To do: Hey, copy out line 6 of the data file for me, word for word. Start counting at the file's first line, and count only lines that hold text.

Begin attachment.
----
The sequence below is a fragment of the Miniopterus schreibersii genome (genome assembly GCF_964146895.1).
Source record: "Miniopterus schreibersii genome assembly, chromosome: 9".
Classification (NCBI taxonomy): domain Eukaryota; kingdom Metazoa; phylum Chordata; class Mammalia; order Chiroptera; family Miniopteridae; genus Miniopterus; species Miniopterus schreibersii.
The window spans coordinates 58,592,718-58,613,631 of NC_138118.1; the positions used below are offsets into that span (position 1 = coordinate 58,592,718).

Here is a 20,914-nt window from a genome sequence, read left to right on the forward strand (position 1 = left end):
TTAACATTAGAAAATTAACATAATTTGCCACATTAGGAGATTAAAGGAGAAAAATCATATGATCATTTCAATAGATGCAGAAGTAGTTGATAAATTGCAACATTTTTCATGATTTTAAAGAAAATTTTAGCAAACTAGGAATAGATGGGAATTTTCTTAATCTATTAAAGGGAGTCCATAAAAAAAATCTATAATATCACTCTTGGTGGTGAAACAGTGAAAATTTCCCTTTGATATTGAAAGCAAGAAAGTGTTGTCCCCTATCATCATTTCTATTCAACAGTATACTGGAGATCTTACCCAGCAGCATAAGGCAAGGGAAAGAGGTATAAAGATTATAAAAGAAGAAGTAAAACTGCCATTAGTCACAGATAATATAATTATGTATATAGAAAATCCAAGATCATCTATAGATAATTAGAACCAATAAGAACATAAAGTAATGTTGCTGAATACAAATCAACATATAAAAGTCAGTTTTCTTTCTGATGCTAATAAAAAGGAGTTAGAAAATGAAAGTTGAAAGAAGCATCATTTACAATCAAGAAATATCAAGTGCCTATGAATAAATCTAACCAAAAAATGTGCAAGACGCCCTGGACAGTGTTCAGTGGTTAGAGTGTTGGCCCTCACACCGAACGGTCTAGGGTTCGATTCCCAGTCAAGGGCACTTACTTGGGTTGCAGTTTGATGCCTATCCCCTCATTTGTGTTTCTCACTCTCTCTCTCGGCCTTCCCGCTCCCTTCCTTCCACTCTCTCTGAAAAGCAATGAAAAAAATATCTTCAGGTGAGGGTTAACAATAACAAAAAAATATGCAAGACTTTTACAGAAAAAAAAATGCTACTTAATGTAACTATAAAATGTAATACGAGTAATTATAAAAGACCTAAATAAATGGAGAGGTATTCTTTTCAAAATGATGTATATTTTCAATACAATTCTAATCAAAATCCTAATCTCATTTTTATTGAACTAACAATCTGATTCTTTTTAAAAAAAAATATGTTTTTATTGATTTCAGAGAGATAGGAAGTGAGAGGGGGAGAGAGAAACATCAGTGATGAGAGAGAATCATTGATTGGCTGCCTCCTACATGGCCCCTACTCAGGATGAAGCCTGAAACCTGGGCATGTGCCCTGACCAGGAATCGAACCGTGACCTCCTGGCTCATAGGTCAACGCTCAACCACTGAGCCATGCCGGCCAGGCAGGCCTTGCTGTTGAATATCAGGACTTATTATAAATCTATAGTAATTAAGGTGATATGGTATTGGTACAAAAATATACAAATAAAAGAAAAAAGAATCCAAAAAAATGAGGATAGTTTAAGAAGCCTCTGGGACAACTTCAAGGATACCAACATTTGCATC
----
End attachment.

TTAACATTAGAAAATTAACATAATTTGCCACATTAGGAGATTAAAGGAGAAAAATCATATGATCATTTCAATAGATGCAGAAGTAGTTGATAAATTGCAACATTTTTCATGATTTTAAAGAAAATTTTAGCAAACTAGGAATAGATGGGAATTTTCTTAATCTATTAAAGGGAGTCCATAAAAAAAATCTATAATATCACTCTTGGTGGTGAAACAGTGAAAATTTCCCTTTGATATTGAAAGCAAGAAAGTGTTGTCCCCTATCATCATTTCTATTCAACAGTATACTGGAGATCTTACCCAGCAGCATAAGGCAAGGGAAAGAGGTATAAAGATTATAAAAGAAGAAGTAAAACTGCCATTAGTCACAGATAATATAATTATGTATATAGAAAATCCAAGATCATCTATAGATAATTAGAACCAATAAGAACATAAAGTAATGTTGCTGAATACAAATCAACATATAAAAGTCAGTTTTCTTTCTGATGCTAATAAAAAGGAGTTAGAAAATGAAAGTTGAAAGAAGCATCATTTACAATCAAGAAATATCAAGTGCCTATGAATAAATCTAACCAAAAAATGTGCAAGACGCCCTGGACAGTGTTCAGTGGTTAGAGTGTTGGCCCTCACACCGAACGGTCTAGGGTTCGATTCCCAGTCAAGGGCACTTACTTGGGTTGCAGTTTGATGCCTATCCCCTCATTTGTGTTTCTCACTCTCTCTCTCGGCCTTCCCGCTCCCTTCCTTCCACTCTCTCTGAAAAGCAATGAAAAAAATATCTTCAGGTGAGGGTTAACAATAACAAAAAAATATGCAAGACTTTTACAGAAAAAAAAATGCTACTTAATGTAACTATAAAATGTAATACGAGTAATTATAAAAGACCTAAATAAATGGAGAGGTATTCTTTTCAAAATGATGTATATTTTCAATACAATTCTAATCAAAATCCTAATCTCATTTTTATTGAACTAACAATCTGATTCTTTTTAAAAAAAAATATGTTTTTATTGATTTCAGAGAGATAGGAAGTGAGAGGGGGAGAGAGAAACATCAGTGATGAGAGAGAATCATTGATTGGCTGCCTCCTACATGGCCCCTACTCAGGATGAAGCCTGAAACCTGGGCATGTGCCCTGACCAGGAATCGAACCGTGACCTCCTGGCTCATAGGTCAACGCTCAACCACTGAGCCATGCCGGCCAGGCAGGCCTTGCTGTTGAATATCAGGACTTATTATAAATCTATAGTAATTAAGGTGATATGGTATTGGTACAAAAATATACAAATAAAAGAAAAAAGAATCCAAAAAAATGAGGATAGTTTAAGAAGCCTCTGGGACAACTTCAAGGATACCAACATTTGCATC